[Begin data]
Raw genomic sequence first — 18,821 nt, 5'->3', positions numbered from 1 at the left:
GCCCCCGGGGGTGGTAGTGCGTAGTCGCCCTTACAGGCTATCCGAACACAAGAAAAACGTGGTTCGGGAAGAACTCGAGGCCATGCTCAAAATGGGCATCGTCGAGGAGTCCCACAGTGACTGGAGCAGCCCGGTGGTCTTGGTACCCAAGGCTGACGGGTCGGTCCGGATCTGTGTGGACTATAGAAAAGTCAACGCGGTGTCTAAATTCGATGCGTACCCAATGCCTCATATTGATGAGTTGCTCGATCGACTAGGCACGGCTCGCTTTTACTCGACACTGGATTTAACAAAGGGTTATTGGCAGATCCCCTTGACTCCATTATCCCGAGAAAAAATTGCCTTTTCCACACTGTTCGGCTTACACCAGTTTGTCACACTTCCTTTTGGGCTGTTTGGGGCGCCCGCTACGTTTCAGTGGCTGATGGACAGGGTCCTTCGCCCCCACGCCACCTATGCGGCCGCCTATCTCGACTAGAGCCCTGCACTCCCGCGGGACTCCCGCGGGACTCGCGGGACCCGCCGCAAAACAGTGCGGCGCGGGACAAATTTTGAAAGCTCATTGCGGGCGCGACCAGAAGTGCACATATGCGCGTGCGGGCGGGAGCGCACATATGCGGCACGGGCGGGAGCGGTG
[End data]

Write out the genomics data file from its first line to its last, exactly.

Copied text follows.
Raw genomic sequence first — 18,821 nt, 5'->3', positions numbered from 1 at the left:
GCCCCCGGGGGTGGTAGTGCGTAGTCGCCCTTACAGGCTATCCGAACACAAGAAAAACGTGGTTCGGGAAGAACTCGAGGCCATGCTCAAAATGGGCATCGTCGAGGAGTCCCACAGTGACTGGAGCAGCCCGGTGGTCTTGGTACCCAAGGCTGACGGGTCGGTCCGGATCTGTGTGGACTATAGAAAAGTCAACGCGGTGTCTAAATTCGATGCGTACCCAATGCCTCATATTGATGAGTTGCTCGATCGACTAGGCACGGCTCGCTTTTACTCGACACTGGATTTAACAAAGGGTTATTGGCAGATCCCCTTGACTCCATTATCCCGAGAAAAAATTGCCTTTTCCACACTGTTCGGCTTACACCAGTTTGTCACACTTCCTTTTGGGCTGTTTGGGGCGCCCGCTACGTTTCAGTGGCTGATGGACAGGGTCCTTCGCCCCCACGCCACCTATGCGGCCGCCTATCTCGACTAGAGCCCTGCACTCCCGCGGGACTCCCGCGGGACTCGCGGGACCCGCCGCAAAACAGTGCGGCGCGGGACAAATTTTGAAAGCTCATTGCGGGCGCGACCAGAAGTGCACATATGCGCGTGCGGGCGGGAGCGCACATATGCGGCACGGGCGGGAGCGGTG